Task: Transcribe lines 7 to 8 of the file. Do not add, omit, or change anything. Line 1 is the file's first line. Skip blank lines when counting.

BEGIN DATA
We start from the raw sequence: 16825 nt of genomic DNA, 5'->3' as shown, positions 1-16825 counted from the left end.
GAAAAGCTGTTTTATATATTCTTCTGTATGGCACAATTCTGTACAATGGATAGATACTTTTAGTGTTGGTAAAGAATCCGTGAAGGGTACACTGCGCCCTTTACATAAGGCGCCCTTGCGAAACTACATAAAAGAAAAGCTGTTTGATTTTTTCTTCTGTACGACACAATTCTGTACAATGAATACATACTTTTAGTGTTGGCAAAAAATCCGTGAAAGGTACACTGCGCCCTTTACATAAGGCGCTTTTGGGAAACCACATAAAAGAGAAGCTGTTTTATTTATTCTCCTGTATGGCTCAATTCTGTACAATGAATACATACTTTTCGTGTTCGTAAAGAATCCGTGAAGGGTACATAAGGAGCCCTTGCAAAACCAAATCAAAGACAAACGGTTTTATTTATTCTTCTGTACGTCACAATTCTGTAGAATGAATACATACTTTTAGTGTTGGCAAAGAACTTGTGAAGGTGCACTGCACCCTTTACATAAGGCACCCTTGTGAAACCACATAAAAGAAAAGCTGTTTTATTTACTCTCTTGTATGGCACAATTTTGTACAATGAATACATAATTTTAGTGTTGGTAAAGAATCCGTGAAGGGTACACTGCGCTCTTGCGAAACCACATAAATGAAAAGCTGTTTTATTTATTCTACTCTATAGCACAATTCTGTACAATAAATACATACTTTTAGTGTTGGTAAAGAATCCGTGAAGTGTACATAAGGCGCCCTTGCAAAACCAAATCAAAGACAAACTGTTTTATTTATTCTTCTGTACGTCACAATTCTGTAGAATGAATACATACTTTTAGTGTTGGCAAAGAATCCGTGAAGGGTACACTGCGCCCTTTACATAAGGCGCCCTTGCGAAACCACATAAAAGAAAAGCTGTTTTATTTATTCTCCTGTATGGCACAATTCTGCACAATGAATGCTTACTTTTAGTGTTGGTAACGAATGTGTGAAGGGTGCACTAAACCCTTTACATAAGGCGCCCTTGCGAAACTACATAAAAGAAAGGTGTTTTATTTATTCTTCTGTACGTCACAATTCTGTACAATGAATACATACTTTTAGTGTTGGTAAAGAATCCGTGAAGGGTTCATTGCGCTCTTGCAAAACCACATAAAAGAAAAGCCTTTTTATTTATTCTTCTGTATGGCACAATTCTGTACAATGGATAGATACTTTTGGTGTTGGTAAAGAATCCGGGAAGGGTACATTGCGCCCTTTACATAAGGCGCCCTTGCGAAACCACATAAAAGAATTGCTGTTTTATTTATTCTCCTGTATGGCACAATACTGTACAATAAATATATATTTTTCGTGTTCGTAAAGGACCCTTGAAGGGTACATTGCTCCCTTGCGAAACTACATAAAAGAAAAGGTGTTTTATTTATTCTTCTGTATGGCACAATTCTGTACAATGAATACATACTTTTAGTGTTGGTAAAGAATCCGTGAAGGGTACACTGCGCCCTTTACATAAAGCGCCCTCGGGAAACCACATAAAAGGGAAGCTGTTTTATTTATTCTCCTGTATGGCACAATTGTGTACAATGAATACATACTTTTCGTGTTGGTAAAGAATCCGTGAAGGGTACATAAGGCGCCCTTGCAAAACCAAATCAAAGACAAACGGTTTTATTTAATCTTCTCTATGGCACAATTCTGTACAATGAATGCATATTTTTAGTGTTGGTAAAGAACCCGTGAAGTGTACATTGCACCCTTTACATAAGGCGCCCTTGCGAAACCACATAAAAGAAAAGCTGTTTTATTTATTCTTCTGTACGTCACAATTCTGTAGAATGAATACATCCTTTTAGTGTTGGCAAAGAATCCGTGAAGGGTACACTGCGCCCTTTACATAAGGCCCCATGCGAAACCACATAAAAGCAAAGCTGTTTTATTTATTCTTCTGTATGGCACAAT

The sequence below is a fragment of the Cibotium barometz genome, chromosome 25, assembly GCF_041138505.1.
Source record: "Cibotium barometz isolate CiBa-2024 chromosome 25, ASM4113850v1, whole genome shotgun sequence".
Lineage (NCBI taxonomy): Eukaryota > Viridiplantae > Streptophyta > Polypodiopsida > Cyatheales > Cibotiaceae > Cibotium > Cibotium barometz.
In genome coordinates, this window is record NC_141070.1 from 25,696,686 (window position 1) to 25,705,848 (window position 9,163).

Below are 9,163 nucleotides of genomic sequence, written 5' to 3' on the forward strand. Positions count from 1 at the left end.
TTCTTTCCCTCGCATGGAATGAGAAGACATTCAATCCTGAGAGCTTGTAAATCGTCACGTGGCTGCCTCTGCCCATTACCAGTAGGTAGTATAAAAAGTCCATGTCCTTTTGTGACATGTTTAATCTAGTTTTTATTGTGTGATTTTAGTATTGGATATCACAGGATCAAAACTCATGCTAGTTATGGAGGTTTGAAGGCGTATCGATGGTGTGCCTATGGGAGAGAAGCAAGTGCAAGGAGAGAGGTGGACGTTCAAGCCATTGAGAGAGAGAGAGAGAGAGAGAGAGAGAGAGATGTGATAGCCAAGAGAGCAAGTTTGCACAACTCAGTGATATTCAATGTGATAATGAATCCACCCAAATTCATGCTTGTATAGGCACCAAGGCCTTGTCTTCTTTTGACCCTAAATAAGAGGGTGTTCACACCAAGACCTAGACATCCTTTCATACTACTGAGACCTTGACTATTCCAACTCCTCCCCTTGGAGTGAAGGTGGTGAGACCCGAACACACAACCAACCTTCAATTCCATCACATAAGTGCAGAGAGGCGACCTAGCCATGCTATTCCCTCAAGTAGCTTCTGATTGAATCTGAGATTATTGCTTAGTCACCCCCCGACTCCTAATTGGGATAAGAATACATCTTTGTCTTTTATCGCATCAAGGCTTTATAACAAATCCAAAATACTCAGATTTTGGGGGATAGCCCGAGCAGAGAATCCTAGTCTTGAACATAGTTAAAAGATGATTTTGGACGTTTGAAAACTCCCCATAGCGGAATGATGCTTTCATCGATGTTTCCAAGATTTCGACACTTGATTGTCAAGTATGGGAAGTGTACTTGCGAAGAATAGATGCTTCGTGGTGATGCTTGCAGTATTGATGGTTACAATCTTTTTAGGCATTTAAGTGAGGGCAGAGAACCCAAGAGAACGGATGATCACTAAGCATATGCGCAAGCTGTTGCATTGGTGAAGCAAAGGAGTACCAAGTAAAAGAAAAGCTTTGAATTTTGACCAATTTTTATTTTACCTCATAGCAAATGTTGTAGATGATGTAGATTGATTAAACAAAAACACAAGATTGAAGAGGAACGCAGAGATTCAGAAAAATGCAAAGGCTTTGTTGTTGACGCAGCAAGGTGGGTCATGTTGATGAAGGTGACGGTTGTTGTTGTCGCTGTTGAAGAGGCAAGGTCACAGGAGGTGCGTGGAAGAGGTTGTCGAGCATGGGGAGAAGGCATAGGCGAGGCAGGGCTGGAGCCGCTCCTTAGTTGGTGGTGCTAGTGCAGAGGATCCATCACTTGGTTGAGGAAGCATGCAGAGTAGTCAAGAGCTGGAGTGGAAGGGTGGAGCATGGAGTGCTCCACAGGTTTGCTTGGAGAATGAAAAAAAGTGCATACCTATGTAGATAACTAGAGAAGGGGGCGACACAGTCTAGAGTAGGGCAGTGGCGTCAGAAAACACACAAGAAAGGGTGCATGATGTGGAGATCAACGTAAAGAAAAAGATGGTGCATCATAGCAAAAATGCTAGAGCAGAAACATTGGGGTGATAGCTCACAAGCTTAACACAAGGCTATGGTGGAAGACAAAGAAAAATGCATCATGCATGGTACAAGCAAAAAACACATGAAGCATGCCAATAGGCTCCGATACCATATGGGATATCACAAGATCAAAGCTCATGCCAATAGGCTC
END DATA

Below are 9,163 nucleotides of genomic sequence, written 5' to 3' on the forward strand. Positions count from 1 at the left end.
TTCTTTCCCTCGCATGGAATGAGAAGACATTCAATCCTGAGAGCTTGTAAATCGTCACGTGGCTGCCTCTGCCCATTACCAGTAGGTAGTATAAAAAGTCCATGTCCTTTTGTGACATGTTTAATCTAGTTTTTATTGTGTGATTTTAGTATTGGATATCACAGGATCAAAACTCATGCTAGTTATGGAGGTTTGAAGGCGTATCGATGGTGTGCCTATGGGAGAGAAGCAAGTGCAAGGAGAGAGGTGGACGTTCAAGCCATTGAGAGAGAGAGAGAGAGAGAGAGAGAGAGAGATGTGATAGCCAAGAGAGCAAGTTTGCACAACTCAGTGATATTCAATGTGATAATGAATCCACCCAAATTCATGCTTGTATAGGCACCAAGGCCTTGTCTTCTTTTGACCCTAAATAAGAGGGTGTTCACACCAAGACCTAGACATCCTTTCATACTACTGAGACCTTGACTATTCCAACTCCTCCCCTTGGAGTGAAGGTGGTGAGACCCGAACACACAACCAACCTTCAATTCCATCACATAAGTGCAGAGAGGCGACCTAGCCATGCTATTCCCTCAAGTAGCTTCTGATTGAATCTGAGATTATTGCTTAGTCACCCCCCGACTCCTAATTGGGATAAGAATACATCTTTGTCTTTTATCGCATCAAGGCTTTATAACAAATCCAAAATACTCAGATTTTGGGGGATAGCCCGAGCAGAGAATCCTAGTCTTGAACATAGTTAAAAGATGATTTTGGACGTTTGAAAACTCCCCATAGCGGAATGATGCTTTCATCGATGTTTCCAAGATTTCGACACTTGATTGTCAAGTATGGGAAGTGTACTTGCGAAGAATAGATGCTTCGTGGTGATGCTTGCAGTATTGATGGTTACAATCTTTTTAGGCATTTAAGTGAGGGCAGAGAACCCAAGAGAACGGATGATCACTAAGCATATGCGCAAGCTGTTGCATTGGTGAAGCAAAGGAGTACCAAGTAAAAGAAAAGCTTTGAATTTTGACCAATTTTTATTTTACCTCATAGCAAATGTTGTAGATGATGTAGATTGATTAAACAAAAACACAAGATTGAAGAGGAACGCAGAGATTCAGAAAAATGCAAAGGCTTTGTTGTTGACGCAGCAAGGTGGGTCATGTTGATGAAGGTGACGGTTGTTGTTGTCGCTGTTGAAGAGGCAAGGTCACAGGAGGTGCGTGGAAGAGGTTGTCGAGCATGGGGAGAAGGCATAGGCGAGGCAGGGCTGGAGCCGCTCCTTAGTTGGTGGTGCTAGTGCAGAGGATCCATCACTTGGTTGAGGAAGCATGCAGAGTAGTCAAGAGCTGGAGTGGAAGGGTGGAGCATGGAGTGCTCCACAGGTTTGCTTGGAGAATGAAAAAAAGTGCATACCTATGTAGATAACTAGAGAAGGGGGCGACACAGTCTAGAGTAGGGCAGTGGCGTCAGAAAACACACAAGAAAGGGTGCATGATGTGGAGATCAACGTAAAGAAAAAGATGGTGCATCATAGCAAAAATGCTAGAGCAGAAACATTGGGGTGATAGCTCACAAGCTTAACACAAGGCTATGGTGGAAGACAAAGAAAAATGCATCATGCATGGTACAAGCAAAAAACACATGAAGCATGCCAATAGGCTCCGATACCATATGGGATATCACAAGATCAAAGCTCATGCCAATAGGCTC